By what standard would we argue that Whites are superior to other races? They are not the smartest – east Asians have a higher average IQ and Jews outperform them by numerous measures. They are not physically the most capable - Africans, the 'prototype' and most genetically diverse racial group, consistently outperform them in athletics. They are not the fastest growing – Africans, Indians, and Middle Easterners have far higher fertility, evolution’s gold standard for a group’s success. They don’t control the most territory anymore – Europe abandoned its colonies last century for various reasons. As the Indians and Chinese get better at copying Caucasian economic and technological ideas, Whites will eventually lose their title as the wealthiest and militarily strongest.
The argument I generally get from the Stormfront crowd is an appeal to history - the impressiveness of European innovations and cultural dominance over the centuries. Yet even this is a weak argument. Caucasians dominated for only a few hundred years, far less than the Egyptians, Chinese, and Saracens. For most of their history, Caucasians were at the mercy of their neighbors, lucky to benefit from geographic land barriers and well-timed plagues and civil wars among their enemies. Europeans just happened to dominate at a historically important moment – a technological tipping point leading toward a new globalist paradigm. When we take the longer view of human history, the claim that Caucasians have been the "master race" becomes ludicrous.
So no, Whites are not the superior race. But then again, neither are any of the other racial groups. As Wade meticulously explains, each group simply adapted to its unique environment. This led to the founding of very different cultural institutions. The European adaptations led eventually to the concept of the rule of law and capitalism. White Europeans pioneered the very concept of liberalism and open societies. The idea of the 'melting pot' - the notion that a foreigner can come to a country, settle for a few years, and then enjoy the same standing as a native - this is a uniquely western idea. It is alien to Japanese, Arabs, Nigerians, etc. This concept enticed the best and brightest from other civilizations to immigrate to White western countries, fueling their economic growth. This migration has proliferated in recent decades, perhaps best demonstrated by the illegal immigration problem in the United States and the refugee crisis in Europe. Given demographic trends, it is possible that western civilization may ultimately be undone by its own value system. Or perhaps not so much 'undone' as displaced or transformed.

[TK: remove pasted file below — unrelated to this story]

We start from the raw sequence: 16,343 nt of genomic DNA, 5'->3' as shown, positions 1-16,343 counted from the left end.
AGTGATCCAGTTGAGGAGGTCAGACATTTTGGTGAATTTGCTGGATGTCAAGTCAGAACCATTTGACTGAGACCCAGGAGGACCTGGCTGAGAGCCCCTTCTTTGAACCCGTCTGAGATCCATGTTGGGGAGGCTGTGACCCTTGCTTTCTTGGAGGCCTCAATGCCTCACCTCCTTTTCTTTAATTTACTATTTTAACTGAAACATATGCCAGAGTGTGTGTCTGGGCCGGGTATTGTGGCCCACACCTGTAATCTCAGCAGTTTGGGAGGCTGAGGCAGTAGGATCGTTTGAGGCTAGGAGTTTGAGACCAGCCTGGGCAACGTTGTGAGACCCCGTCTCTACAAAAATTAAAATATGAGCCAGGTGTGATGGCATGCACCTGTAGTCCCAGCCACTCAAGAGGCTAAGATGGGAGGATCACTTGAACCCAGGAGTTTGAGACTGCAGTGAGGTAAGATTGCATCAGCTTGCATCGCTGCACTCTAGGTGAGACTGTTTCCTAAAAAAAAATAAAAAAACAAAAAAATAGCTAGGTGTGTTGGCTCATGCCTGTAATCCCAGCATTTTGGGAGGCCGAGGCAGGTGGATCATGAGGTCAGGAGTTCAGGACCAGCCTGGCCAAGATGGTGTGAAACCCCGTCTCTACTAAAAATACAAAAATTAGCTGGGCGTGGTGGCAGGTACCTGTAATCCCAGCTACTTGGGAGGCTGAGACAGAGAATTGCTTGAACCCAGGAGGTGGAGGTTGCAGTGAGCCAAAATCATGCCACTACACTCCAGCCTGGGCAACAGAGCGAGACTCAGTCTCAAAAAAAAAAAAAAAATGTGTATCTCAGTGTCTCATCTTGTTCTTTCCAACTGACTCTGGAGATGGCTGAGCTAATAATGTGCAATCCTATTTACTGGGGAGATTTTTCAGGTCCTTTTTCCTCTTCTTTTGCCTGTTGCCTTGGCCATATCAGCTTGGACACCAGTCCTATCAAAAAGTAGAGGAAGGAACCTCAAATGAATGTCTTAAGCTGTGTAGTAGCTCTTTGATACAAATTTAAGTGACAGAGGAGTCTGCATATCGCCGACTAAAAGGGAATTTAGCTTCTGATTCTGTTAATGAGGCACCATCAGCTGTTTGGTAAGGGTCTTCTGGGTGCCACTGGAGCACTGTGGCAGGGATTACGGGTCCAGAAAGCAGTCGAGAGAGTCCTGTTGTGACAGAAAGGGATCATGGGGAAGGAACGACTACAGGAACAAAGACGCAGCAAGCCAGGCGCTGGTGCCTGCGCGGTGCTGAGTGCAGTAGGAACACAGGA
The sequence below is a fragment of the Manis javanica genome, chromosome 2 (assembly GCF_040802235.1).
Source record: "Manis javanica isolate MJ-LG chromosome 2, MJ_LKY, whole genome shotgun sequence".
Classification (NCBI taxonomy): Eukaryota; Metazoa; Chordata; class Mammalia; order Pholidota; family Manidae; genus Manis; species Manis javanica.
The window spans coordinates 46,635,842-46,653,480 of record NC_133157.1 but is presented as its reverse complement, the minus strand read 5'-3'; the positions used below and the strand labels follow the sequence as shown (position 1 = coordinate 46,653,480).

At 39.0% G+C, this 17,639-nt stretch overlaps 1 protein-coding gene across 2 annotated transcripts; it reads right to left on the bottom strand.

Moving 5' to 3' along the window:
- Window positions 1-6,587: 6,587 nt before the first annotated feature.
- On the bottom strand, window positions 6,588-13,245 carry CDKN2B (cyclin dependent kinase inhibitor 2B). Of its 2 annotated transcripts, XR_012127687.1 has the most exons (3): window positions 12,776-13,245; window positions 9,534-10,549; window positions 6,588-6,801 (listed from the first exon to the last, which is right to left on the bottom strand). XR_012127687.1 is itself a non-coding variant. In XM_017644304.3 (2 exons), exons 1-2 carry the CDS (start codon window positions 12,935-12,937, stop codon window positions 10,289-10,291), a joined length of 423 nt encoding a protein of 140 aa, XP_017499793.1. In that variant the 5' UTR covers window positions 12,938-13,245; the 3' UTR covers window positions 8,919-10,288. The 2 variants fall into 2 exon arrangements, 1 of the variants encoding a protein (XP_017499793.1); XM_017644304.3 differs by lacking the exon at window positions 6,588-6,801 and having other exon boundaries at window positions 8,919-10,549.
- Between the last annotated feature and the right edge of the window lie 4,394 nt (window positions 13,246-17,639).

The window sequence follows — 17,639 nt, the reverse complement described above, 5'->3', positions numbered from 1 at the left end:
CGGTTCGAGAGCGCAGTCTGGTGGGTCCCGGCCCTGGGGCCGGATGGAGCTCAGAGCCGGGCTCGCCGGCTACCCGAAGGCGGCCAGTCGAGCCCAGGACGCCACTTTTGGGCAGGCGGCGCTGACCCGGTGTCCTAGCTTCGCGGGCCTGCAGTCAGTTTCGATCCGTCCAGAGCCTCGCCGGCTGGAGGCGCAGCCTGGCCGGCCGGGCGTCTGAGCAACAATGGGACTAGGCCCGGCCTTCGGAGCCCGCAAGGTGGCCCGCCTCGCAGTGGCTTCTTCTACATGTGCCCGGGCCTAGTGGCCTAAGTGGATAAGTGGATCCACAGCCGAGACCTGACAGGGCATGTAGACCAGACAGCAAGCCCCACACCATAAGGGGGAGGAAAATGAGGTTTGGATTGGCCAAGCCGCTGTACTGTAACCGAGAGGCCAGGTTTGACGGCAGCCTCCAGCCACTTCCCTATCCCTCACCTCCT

This would not be a good outcome for our species. Diversity actually is a strength. I strongly agree with the point made by Wade towards the end of the book – that humanity has benefited tremendously from the fact that different races evolved in the first place. Had our ancestors all stayed in Africa 50,000 years ago, we would likely not have advanced as much as a species; we may very well still be living in huts just as the Europeans discovered Africans were a few centuries ago.
I genuinely hope a thousand years from now there are still Africans, Asians, and Caucasians. For this reason I respect the right of people to establish ethnostates – nations that willfully maintain a dominant ethnicity. While I think some migration and miscegenation is also good for our species, I think primarily single ethnicity states can have lots of advantages, as my time in Japan has shown me. In fact the majority of nations today qualify as ethnostates anyway. Whether it is South America, Africa, Asia, or Europe – what you find is that most countries have a single racial group that vastly outnumbers all others. People generally do not seem to take issue with this except for in the case of majority Caucasian countries, which may seem curious but actually makes sense in a way. It is only the Caucasian countries that have espoused a philosophy of liberalism and pluralism, thus people are simply holding them to that standard while not expecting other countries to follow suit.
Inheritance does not prescribe solutions to this or any other dilemma. Wade suggests that there may be evolutionary reasons for why some racial groups (such as blacks) perform below the level of Caucasians by various metrics. He does not make any sort of recommendations as to how to resolve this. There are no easy answers offered here and for that I give Wade credit. A less confident or less honest writer would have opted for some cliched feel-good call to action. A topic this serious deserves better. Inheritance is a concise book to a fault. My biggest criticism is that it does not offer enough evidence to feel very conclusive. To be fair much of that comes from the fact that the jury is still out on a lot of the science. We still know relatively little about how specific genes affect the brain. Inheritance will put ideas in your head, but it will not make you an expert. Still, I liked the starkness of the book's concluding sections. The ending feels like a splash of cold water in the face. It spurs you to think harder about the issues raised. I know I did.